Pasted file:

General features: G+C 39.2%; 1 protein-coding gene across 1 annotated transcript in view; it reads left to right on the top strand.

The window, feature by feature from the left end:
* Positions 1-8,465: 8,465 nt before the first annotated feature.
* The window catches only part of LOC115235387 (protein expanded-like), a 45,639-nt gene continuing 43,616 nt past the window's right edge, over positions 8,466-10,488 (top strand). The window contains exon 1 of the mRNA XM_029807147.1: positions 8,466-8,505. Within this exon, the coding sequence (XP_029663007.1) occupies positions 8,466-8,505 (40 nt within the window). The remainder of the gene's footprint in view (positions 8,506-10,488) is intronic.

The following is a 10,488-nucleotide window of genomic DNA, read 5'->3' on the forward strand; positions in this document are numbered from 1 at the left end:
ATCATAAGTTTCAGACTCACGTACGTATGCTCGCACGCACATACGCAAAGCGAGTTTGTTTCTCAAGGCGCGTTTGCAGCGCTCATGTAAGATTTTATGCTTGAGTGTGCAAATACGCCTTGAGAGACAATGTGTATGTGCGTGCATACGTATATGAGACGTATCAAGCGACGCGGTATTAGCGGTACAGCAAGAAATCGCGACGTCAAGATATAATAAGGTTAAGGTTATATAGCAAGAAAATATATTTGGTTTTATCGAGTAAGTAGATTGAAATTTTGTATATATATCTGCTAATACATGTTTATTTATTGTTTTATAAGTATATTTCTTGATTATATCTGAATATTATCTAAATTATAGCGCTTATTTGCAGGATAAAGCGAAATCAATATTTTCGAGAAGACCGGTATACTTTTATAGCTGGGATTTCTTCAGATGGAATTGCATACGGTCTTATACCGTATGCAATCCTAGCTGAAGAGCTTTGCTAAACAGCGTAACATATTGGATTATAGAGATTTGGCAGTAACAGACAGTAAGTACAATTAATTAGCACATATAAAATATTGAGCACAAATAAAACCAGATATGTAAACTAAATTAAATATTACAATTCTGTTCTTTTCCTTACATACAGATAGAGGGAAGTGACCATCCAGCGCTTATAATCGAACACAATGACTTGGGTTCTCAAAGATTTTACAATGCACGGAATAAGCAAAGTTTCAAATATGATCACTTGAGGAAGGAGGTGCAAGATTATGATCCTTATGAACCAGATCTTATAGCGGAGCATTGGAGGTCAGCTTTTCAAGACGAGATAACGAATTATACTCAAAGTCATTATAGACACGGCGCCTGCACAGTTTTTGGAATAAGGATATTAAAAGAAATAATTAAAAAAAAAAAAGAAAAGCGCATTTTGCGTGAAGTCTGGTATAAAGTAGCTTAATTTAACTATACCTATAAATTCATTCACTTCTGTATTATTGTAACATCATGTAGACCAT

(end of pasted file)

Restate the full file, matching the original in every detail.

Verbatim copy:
General features: G+C 39.2%; 1 protein-coding gene across 1 annotated transcript in view; it reads left to right on the top strand.

The window, feature by feature from the left end:
* Positions 1-8,465: 8,465 nt before the first annotated feature.
* The window catches only part of LOC115235387 (protein expanded-like), a 45,639-nt gene continuing 43,616 nt past the window's right edge, over positions 8,466-10,488 (top strand). The window contains exon 1 of the mRNA XM_029807147.1: positions 8,466-8,505. Within this exon, the coding sequence (XP_029663007.1) occupies positions 8,466-8,505 (40 nt within the window). The remainder of the gene's footprint in view (positions 8,506-10,488) is intronic.

The following is a 10,488-nucleotide window of genomic DNA, read 5'->3' on the forward strand; positions in this document are numbered from 1 at the left end:
ATCATAAGTTTCAGACTCACGTACGTATGCTCGCACGCACATACGCAAAGCGAGTTTGTTTCTCAAGGCGCGTTTGCAGCGCTCATGTAAGATTTTATGCTTGAGTGTGCAAATACGCCTTGAGAGACAATGTGTATGTGCGTGCATACGTATATGAGACGTATCAAGCGACGCGGTATTAGCGGTACAGCAAGAAATCGCGACGTCAAGATATAATAAGGTTAAGGTTATATAGCAAGAAAATATATTTGGTTTTATCGAGTAAGTAGATTGAAATTTTGTATATATATCTGCTAATACATGTTTATTTATTGTTTTATAAGTATATTTCTTGATTATATCTGAATATTATCTAAATTATAGCGCTTATTTGCAGGATAAAGCGAAATCAATATTTTCGAGAAGACCGGTATACTTTTATAGCTGGGATTTCTTCAGATGGAATTGCATACGGTCTTATACCGTATGCAATCCTAGCTGAAGAGCTTTGCTAAACAGCGTAACATATTGGATTATAGAGATTTGGCAGTAACAGACAGTAAGTACAATTAATTAGCACATATAAAATATTGAGCACAAATAAAACCAGATATGTAAACTAAATTAAATATTACAATTCTGTTCTTTTCCTTACATACAGATAGAGGGAAGTGACCATCCAGCGCTTATAATCGAACACAATGACTTGGGTTCTCAAAGATTTTACAATGCACGGAATAAGCAAAGTTTCAAATATGATCACTTGAGGAAGGAGGTGCAAGATTATGATCCTTATGAACCAGATCTTATAGCGGAGCATTGGAGGTCAGCTTTTCAAGACGAGATAACGAATTATACTCAAAGTCATTATAGACACGGCGCCTGCACAGTTTTTGGAATAAGGATATTAAAAGAAATAATTAAAAAAAAAAAAGAAAAGCGCATTTTGCGTGAAGTCTGGTATAAAGTAGCTTAATTTAACTATACCTATAAATTCATTCACTTCTGTATTATTGTAACATCATGTAGACCAT